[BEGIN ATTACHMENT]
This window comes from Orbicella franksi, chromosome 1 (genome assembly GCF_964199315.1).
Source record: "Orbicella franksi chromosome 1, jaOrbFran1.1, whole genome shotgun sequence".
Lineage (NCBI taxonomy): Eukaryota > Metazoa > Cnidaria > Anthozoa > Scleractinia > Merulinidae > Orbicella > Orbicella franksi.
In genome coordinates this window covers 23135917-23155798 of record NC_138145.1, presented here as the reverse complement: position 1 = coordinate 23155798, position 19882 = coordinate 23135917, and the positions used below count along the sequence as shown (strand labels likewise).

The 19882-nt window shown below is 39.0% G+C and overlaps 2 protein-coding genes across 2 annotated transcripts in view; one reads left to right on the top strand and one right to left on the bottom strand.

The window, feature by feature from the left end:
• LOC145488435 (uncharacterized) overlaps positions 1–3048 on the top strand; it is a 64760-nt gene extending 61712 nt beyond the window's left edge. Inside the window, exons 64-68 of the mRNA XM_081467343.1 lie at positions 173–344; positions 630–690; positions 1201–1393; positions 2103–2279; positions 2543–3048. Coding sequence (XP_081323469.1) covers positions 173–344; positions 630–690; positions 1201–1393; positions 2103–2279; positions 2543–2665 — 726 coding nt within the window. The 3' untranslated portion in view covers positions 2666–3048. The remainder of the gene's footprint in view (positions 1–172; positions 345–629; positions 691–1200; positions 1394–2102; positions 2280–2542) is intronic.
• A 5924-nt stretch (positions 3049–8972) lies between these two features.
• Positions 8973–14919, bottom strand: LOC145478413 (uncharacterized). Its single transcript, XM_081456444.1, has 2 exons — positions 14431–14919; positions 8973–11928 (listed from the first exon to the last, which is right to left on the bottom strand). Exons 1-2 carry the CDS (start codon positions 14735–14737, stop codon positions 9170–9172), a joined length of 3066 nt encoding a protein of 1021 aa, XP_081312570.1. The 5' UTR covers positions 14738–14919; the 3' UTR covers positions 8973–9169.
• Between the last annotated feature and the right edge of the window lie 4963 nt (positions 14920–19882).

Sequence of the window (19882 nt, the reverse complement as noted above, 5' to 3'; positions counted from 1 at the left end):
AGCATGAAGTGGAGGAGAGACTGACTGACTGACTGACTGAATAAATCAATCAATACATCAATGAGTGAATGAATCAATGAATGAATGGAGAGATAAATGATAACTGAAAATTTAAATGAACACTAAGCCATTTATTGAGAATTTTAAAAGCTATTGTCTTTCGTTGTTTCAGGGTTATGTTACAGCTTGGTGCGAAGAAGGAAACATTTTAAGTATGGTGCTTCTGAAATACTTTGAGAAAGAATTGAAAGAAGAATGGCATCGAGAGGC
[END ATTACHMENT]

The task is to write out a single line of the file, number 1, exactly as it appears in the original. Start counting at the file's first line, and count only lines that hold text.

This window comes from Orbicella franksi, chromosome 1 (genome assembly GCF_964199315.1).